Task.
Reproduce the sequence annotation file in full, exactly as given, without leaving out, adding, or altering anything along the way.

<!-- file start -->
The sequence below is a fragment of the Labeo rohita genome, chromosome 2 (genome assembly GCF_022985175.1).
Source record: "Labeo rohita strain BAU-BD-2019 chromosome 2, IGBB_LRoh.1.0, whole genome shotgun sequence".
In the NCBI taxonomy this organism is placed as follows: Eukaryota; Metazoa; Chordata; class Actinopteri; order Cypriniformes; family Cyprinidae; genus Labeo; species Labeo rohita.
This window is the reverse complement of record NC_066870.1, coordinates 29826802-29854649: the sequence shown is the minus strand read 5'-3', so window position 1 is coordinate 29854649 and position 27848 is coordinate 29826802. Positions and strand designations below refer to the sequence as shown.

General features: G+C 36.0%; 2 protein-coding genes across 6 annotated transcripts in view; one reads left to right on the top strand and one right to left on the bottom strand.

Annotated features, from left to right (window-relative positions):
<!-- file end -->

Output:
The sequence below is a fragment of the Labeo rohita genome, chromosome 2 (genome assembly GCF_022985175.1).
Source record: "Labeo rohita strain BAU-BD-2019 chromosome 2, IGBB_LRoh.1.0, whole genome shotgun sequence".
In the NCBI taxonomy this organism is placed as follows: Eukaryota; Metazoa; Chordata; class Actinopteri; order Cypriniformes; family Cyprinidae; genus Labeo; species Labeo rohita.
This window is the reverse complement of record NC_066870.1, coordinates 29826802-29854649: the sequence shown is the minus strand read 5'-3', so window position 1 is coordinate 29854649 and position 27848 is coordinate 29826802. Positions and strand designations below refer to the sequence as shown.

General features: G+C 36.0%; 2 protein-coding genes across 6 annotated transcripts in view; one reads left to right on the top strand and one right to left on the bottom strand.

Annotated features, from left to right (window-relative positions):